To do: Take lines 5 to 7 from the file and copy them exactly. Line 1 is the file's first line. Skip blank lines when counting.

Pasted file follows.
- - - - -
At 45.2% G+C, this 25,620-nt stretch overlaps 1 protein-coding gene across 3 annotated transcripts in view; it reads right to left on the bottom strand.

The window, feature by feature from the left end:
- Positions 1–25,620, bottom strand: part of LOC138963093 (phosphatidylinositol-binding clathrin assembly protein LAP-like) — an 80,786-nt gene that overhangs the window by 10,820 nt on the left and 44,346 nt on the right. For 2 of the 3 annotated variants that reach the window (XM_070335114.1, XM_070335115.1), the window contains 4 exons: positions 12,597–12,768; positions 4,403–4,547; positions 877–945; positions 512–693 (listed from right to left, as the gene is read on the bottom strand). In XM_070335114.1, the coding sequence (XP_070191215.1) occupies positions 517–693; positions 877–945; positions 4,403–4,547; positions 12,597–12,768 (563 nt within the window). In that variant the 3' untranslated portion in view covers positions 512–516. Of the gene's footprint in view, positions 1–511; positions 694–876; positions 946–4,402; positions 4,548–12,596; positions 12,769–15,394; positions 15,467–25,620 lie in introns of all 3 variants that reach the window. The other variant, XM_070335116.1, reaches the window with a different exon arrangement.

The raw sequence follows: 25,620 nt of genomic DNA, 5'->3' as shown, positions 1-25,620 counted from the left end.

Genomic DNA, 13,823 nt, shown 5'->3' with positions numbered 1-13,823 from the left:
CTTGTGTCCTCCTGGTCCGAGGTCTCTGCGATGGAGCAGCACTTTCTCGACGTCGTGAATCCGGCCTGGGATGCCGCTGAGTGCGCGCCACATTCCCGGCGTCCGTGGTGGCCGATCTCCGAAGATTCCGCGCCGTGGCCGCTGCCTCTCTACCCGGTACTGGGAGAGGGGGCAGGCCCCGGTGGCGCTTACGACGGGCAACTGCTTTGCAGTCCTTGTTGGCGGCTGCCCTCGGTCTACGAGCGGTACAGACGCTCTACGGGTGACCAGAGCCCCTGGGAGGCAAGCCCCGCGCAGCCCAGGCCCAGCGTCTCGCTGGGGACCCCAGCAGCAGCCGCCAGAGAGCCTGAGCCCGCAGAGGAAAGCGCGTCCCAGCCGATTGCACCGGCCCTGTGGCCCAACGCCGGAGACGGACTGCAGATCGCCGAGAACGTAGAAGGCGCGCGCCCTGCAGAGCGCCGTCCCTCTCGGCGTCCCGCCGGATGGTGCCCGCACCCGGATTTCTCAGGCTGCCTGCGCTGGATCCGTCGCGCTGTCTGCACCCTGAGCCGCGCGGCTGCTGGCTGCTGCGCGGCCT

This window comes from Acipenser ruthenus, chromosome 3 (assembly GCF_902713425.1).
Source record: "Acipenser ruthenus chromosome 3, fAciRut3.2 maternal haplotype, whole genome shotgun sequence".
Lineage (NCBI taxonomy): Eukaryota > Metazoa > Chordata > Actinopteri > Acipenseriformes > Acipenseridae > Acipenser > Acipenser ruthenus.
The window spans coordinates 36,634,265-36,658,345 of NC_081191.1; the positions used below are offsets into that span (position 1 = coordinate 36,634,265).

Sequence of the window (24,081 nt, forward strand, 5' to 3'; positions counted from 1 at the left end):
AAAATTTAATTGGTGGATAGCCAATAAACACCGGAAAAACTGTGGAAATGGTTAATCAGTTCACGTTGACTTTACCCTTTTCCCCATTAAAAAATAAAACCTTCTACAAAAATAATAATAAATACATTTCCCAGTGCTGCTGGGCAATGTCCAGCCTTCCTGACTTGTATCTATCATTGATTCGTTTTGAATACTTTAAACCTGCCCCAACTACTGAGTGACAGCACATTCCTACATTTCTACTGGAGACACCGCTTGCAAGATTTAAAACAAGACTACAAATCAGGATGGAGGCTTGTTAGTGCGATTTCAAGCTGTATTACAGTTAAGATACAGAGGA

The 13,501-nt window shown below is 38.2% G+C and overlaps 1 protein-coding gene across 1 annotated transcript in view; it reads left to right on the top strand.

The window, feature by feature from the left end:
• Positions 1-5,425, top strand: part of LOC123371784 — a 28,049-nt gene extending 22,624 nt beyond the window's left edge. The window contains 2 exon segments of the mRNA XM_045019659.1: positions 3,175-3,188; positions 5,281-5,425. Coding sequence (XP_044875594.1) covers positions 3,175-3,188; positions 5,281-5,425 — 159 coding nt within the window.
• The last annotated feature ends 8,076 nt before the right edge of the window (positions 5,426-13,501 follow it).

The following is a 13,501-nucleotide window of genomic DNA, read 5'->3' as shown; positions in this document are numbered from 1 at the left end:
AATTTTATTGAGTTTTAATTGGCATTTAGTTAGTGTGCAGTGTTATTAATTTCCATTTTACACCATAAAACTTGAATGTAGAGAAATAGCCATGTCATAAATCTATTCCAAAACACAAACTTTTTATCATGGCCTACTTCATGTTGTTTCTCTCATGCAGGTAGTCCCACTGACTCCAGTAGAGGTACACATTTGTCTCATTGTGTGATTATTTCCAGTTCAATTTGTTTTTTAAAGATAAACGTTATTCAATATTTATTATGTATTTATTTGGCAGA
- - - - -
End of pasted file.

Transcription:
Genomic DNA, 13,823 nt, shown 5'->3' with positions numbered 1-13,823 from the left:
CTTGTGTCCTCCTGGTCCGAGGTCTCTGCGATGGAGCAGCACTTTCTCGACGTCGTGAATCCGGCCTGGGATGCCGCTGAGTGCGCGCCACATTCCCGGCGTCCGTGGTGGCCGATCTCCGAAGATTCCGCGCCGTGGCCGCTGCCTCTCTACCCGGTACTGGGAGAGGGGGCAGGCCCCGGTGGCGCTTACGACGGGCAACTGCTTTGCAGTCCTTGTTGGCGGCTGCCCTCGGTCTACGAGCGGTACAGACGCTCTACGGGTGACCAGAGCCCCTGGGAGGCAAGCCCCGCGCAGCCCAGGCCCAGCGTCTCGCTGGGGACCCCAGCAGCAGCCGCCAGAGAGCCTGAGCCCGCAGAGGAAAGCGCGTCCCAGCCGATTGCACCGGCCCTGTGGCCCAACGCCGGAGACGGACTGCAGATCGCCGAGAACGTAGAAGGCGCGCGCCCTGCAGAGCGCCGTCCCTCTCGGCGTCCCGCCGGATGGTGCCCGCACCCGGATTTCTCAGGCTGCCTGCGCTGGATCCGTCGCGCTGTCTGCACCCTGAGCCGCGCGGCTGCTGGCTGCTGCGCGGCCT

This window comes from Acipenser ruthenus, chromosome 3 (assembly GCF_902713425.1).